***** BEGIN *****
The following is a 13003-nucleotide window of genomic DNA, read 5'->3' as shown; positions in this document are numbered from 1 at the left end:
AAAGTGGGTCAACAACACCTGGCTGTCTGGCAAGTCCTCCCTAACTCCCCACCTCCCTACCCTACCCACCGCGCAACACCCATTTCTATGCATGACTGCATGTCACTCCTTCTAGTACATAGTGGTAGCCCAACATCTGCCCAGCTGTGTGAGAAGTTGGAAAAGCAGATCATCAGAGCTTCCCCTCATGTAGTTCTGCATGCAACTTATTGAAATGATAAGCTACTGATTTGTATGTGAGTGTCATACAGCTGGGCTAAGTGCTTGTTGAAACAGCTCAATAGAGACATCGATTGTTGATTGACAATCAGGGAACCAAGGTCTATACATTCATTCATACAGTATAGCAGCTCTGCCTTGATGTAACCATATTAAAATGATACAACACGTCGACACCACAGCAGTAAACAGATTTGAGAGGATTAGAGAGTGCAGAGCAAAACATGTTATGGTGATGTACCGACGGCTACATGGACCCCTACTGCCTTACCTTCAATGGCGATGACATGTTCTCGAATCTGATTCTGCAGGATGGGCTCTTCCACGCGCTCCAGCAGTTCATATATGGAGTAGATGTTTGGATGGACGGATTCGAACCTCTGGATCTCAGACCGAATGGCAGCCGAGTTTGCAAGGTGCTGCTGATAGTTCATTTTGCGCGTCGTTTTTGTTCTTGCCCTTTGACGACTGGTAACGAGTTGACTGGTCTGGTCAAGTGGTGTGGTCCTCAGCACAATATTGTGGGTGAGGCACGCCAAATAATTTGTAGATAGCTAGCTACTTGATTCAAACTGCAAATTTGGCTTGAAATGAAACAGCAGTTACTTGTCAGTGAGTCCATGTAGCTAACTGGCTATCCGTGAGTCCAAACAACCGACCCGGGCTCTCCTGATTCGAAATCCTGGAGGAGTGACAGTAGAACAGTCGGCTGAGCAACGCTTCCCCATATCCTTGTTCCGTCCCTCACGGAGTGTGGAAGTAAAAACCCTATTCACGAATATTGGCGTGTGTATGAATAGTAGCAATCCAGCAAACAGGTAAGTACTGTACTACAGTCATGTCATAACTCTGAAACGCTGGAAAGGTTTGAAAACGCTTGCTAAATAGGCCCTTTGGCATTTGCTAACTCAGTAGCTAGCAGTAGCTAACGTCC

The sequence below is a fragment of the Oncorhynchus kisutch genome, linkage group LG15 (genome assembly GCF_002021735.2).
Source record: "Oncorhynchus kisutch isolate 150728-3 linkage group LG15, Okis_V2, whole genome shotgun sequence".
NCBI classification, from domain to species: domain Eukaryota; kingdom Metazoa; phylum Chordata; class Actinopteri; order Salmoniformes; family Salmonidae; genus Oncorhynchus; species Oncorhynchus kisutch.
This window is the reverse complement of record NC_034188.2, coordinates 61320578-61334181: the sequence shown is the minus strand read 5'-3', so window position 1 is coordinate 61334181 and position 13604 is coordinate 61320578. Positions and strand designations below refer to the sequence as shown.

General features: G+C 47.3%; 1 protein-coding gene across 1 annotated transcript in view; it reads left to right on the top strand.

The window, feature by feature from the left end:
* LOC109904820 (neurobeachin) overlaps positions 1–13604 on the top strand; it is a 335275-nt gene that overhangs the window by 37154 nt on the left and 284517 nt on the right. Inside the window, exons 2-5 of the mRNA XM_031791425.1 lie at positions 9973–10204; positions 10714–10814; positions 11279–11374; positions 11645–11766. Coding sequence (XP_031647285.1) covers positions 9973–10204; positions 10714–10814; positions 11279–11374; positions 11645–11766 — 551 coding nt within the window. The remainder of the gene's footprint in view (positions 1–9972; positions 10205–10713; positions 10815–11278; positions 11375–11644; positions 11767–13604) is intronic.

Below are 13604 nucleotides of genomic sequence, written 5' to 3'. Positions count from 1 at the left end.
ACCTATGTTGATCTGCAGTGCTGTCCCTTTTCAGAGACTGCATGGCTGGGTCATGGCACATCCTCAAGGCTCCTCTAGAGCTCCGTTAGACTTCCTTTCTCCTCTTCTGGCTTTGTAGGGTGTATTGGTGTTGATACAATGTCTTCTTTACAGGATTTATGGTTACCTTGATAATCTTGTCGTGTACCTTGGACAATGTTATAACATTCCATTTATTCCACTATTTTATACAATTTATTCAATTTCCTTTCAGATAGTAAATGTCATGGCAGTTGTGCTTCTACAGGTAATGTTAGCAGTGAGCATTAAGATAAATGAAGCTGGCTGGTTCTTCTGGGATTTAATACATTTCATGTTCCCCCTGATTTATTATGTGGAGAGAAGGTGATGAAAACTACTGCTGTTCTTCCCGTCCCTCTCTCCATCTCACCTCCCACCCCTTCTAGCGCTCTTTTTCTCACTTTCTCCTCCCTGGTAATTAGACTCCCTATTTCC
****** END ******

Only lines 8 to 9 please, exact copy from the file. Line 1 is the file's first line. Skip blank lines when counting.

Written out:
The window, feature by feature from the left end:
* LOC109904820 (neurobeachin) overlaps positions 1–13604 on the top strand; it is a 335275-nt gene that overhangs the window by 37154 nt on the left and 284517 nt on the right. Inside the window, exons 2-5 of the mRNA XM_031791425.1 lie at positions 9973–10204; positions 10714–10814; positions 11279–11374; positions 11645–11766. Coding sequence (XP_031647285.1) covers positions 9973–10204; positions 10714–10814; positions 11279–11374; positions 11645–11766 — 551 coding nt within the window. The remainder of the gene's footprint in view (positions 1–9972; positions 10205–10713; positions 10815–11278; positions 11375–11644; positions 11767–13604) is intronic.